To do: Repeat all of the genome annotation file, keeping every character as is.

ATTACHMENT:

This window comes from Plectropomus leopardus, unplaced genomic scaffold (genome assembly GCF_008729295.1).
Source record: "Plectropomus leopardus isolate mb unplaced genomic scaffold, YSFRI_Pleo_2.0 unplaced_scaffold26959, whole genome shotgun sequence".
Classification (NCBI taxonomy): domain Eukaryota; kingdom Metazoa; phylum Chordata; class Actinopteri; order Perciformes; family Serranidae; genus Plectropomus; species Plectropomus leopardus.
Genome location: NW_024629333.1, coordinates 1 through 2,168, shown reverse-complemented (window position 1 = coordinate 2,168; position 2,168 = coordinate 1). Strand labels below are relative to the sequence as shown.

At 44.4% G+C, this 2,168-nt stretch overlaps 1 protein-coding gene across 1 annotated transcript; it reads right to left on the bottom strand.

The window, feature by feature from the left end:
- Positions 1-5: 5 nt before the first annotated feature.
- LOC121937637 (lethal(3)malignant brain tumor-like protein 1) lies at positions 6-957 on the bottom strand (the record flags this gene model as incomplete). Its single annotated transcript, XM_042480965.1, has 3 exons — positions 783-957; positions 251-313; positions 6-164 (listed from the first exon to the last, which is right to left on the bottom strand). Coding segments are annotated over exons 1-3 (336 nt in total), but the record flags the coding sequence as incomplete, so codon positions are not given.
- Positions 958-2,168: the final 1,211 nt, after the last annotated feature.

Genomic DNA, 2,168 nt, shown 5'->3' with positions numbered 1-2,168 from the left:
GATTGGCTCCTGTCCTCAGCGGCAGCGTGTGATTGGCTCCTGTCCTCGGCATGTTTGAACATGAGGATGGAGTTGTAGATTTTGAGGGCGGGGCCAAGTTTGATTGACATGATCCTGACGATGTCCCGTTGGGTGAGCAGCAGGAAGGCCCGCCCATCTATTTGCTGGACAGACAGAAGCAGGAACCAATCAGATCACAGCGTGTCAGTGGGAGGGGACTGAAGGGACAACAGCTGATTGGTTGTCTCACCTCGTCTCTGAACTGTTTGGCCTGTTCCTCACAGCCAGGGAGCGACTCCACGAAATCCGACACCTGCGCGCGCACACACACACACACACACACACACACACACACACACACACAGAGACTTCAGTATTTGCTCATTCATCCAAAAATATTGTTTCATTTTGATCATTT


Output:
This window comes from Plectropomus leopardus, unplaced genomic scaffold (genome assembly GCF_008729295.1).
Source record: "Plectropomus leopardus isolate mb unplaced genomic scaffold, YSFRI_Pleo_2.0 unplaced_scaffold26959, whole genome shotgun sequence".
Classification (NCBI taxonomy): domain Eukaryota; kingdom Metazoa; phylum Chordata; class Actinopteri; order Perciformes; family Serranidae; genus Plectropomus; species Plectropomus leopardus.
Genome location: NW_024629333.1, coordinates 1 through 2,168, shown reverse-complemented (window position 1 = coordinate 2,168; position 2,168 = coordinate 1). Strand labels below are relative to the sequence as shown.

At 44.4% G+C, this 2,168-nt stretch overlaps 1 protein-coding gene across 1 annotated transcript; it reads right to left on the bottom strand.

The window, feature by feature from the left end:
- Positions 1-5: 5 nt before the first annotated feature.
- LOC121937637 (lethal(3)malignant brain tumor-like protein 1) lies at positions 6-957 on the bottom strand (the record flags this gene model as incomplete). Its single annotated transcript, XM_042480965.1, has 3 exons — positions 783-957; positions 251-313; positions 6-164 (listed from the first exon to the last, which is right to left on the bottom strand). Coding segments are annotated over exons 1-3 (336 nt in total), but the record flags the coding sequence as incomplete, so codon positions are not given.
- Positions 958-2,168: the final 1,211 nt, after the last annotated feature.

Genomic DNA, 2,168 nt, shown 5'->3' with positions numbered 1-2,168 from the left:
GATTGGCTCCTGTCCTCAGCGGCAGCGTGTGATTGGCTCCTGTCCTCGGCATGTTTGAACATGAGGATGGAGTTGTAGATTTTGAGGGCGGGGCCAAGTTTGATTGACATGATCCTGACGATGTCCCGTTGGGTGAGCAGCAGGAAGGCCCGCCCATCTATTTGCTGGACAGACAGAAGCAGGAACCAATCAGATCACAGCGTGTCAGTGGGAGGGGACTGAAGGGACAACAGCTGATTGGTTGTCTCACCTCGTCTCTGAACTGTTTGGCCTGTTCCTCACAGCCAGGGAGCGACTCCACGAAATCCGACACCTGCGCGCGCACACACACACACACACACACACACACACACACACACACACAGAGACTTCAGTATTTGCTCATTCATCCAAAAATATTGTTTCATTTTGATCATTT